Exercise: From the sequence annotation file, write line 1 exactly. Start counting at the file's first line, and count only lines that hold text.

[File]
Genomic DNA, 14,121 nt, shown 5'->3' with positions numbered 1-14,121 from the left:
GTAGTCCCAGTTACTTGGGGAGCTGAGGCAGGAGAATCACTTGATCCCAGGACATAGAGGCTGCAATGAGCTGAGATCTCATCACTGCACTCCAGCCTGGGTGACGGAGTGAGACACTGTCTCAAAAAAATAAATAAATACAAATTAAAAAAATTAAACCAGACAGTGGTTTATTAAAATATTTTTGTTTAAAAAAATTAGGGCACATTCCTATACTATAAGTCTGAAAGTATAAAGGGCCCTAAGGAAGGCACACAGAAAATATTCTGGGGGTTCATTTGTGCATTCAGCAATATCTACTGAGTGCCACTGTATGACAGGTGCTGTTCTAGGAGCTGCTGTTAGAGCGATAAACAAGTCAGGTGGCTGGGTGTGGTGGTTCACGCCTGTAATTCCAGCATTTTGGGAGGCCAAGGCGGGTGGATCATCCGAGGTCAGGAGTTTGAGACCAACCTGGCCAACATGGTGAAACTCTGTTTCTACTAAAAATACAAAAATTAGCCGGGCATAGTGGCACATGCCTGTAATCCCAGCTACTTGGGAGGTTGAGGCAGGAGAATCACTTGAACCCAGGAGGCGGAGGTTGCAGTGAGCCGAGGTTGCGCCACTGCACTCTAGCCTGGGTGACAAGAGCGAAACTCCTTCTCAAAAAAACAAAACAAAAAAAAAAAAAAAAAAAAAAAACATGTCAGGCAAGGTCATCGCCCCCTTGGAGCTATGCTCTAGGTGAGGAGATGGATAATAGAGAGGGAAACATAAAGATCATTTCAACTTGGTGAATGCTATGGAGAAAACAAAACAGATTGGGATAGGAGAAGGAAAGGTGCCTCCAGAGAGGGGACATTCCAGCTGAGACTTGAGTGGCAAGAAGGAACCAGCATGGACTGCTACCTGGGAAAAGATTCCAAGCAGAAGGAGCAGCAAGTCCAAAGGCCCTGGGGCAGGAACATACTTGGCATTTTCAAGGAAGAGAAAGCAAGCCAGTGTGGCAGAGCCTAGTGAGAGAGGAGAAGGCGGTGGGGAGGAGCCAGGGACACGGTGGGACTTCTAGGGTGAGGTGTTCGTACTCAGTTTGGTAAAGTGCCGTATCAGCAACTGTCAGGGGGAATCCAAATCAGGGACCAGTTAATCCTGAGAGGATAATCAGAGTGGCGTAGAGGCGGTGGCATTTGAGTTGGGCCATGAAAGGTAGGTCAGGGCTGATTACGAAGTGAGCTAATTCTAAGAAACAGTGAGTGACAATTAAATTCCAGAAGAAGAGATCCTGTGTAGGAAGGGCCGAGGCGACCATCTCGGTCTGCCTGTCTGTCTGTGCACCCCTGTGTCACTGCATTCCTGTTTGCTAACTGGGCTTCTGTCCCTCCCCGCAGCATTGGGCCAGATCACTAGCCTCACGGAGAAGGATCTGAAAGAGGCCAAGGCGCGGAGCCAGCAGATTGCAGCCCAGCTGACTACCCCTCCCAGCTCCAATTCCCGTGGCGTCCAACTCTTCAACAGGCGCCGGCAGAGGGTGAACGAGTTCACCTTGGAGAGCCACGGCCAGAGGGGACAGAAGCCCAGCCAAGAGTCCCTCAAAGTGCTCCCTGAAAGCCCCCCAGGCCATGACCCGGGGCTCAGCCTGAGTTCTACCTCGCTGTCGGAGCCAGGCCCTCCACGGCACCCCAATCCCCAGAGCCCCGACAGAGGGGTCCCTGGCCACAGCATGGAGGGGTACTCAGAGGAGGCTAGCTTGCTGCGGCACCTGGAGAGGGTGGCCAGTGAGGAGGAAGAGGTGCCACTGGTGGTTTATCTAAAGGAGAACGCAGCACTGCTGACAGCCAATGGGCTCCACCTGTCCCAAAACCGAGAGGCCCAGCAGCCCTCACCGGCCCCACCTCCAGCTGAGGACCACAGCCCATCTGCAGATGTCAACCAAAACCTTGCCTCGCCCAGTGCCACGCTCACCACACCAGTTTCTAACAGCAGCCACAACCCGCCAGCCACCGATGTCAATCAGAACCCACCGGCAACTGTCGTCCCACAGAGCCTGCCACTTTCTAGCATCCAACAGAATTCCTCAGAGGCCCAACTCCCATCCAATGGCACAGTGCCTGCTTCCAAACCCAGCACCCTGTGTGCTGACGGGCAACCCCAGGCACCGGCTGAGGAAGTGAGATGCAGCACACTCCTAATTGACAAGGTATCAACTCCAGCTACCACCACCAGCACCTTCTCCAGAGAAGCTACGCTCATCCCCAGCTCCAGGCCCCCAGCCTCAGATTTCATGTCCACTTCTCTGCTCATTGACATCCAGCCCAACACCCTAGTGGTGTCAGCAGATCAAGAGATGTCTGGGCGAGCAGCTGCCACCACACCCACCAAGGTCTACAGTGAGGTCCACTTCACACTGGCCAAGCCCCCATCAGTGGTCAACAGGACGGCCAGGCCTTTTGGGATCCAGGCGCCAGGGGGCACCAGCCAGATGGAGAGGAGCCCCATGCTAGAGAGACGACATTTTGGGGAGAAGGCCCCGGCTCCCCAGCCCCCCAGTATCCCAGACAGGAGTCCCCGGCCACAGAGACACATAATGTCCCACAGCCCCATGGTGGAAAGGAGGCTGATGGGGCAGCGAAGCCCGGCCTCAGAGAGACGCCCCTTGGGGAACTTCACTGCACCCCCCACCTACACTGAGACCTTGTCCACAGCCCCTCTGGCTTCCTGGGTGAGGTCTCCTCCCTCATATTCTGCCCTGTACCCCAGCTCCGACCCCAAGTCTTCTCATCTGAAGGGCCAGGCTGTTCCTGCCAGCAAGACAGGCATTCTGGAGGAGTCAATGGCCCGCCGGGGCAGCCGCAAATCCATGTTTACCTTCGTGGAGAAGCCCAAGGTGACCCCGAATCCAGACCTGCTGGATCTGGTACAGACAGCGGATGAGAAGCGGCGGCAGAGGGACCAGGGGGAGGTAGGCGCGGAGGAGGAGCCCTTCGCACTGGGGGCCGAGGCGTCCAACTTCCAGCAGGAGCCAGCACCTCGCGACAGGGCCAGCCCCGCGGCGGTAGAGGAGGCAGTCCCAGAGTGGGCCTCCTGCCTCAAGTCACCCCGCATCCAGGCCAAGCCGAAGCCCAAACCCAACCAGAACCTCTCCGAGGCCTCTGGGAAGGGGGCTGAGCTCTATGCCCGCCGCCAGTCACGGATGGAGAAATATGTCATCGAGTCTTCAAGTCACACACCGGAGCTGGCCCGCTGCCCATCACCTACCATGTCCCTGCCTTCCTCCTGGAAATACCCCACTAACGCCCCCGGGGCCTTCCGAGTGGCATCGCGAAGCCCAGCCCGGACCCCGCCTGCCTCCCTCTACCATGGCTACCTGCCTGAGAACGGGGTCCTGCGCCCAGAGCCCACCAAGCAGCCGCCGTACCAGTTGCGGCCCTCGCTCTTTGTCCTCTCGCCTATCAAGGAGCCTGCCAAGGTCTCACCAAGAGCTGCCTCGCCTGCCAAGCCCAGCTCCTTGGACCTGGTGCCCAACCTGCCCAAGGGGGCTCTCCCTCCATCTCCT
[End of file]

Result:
Genomic DNA, 14,121 nt, shown 5'->3' with positions numbered 1-14,121 from the left: